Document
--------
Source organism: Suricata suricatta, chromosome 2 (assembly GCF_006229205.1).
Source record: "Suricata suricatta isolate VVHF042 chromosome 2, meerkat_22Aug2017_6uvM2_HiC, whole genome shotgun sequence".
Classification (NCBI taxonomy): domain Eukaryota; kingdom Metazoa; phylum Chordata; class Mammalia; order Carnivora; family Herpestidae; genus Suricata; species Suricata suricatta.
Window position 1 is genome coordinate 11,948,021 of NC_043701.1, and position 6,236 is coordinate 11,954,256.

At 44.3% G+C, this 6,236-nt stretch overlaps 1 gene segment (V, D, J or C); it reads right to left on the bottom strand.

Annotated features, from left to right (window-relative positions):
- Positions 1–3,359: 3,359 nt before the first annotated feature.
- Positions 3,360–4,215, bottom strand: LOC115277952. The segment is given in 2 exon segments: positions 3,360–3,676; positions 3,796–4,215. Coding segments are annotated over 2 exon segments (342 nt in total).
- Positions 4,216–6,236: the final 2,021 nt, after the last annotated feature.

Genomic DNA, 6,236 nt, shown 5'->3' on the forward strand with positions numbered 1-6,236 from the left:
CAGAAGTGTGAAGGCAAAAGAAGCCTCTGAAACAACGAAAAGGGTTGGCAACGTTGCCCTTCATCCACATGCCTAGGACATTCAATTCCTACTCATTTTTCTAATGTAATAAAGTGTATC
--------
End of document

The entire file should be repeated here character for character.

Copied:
Source organism: Suricata suricatta, chromosome 2 (assembly GCF_006229205.1).
Source record: "Suricata suricatta isolate VVHF042 chromosome 2, meerkat_22Aug2017_6uvM2_HiC, whole genome shotgun sequence".
Classification (NCBI taxonomy): domain Eukaryota; kingdom Metazoa; phylum Chordata; class Mammalia; order Carnivora; family Herpestidae; genus Suricata; species Suricata suricatta.
Window position 1 is genome coordinate 11,948,021 of NC_043701.1, and position 6,236 is coordinate 11,954,256.

At 44.3% G+C, this 6,236-nt stretch overlaps 1 gene segment (V, D, J or C); it reads right to left on the bottom strand.

Annotated features, from left to right (window-relative positions):
- Positions 1–3,359: 3,359 nt before the first annotated feature.
- Positions 3,360–4,215, bottom strand: LOC115277952. The segment is given in 2 exon segments: positions 3,360–3,676; positions 3,796–4,215. Coding segments are annotated over 2 exon segments (342 nt in total).
- Positions 4,216–6,236: the final 2,021 nt, after the last annotated feature.

Genomic DNA, 6,236 nt, shown 5'->3' on the forward strand with positions numbered 1-6,236 from the left:
CAGAAGTGTGAAGGCAAAAGAAGCCTCTGAAACAACGAAAAGGGTTGGCAACGTTGCCCTTCATCCACATGCCTAGGACATTCAATTCCTACTCATTTTTCTAATGTAATAAAGTGTATC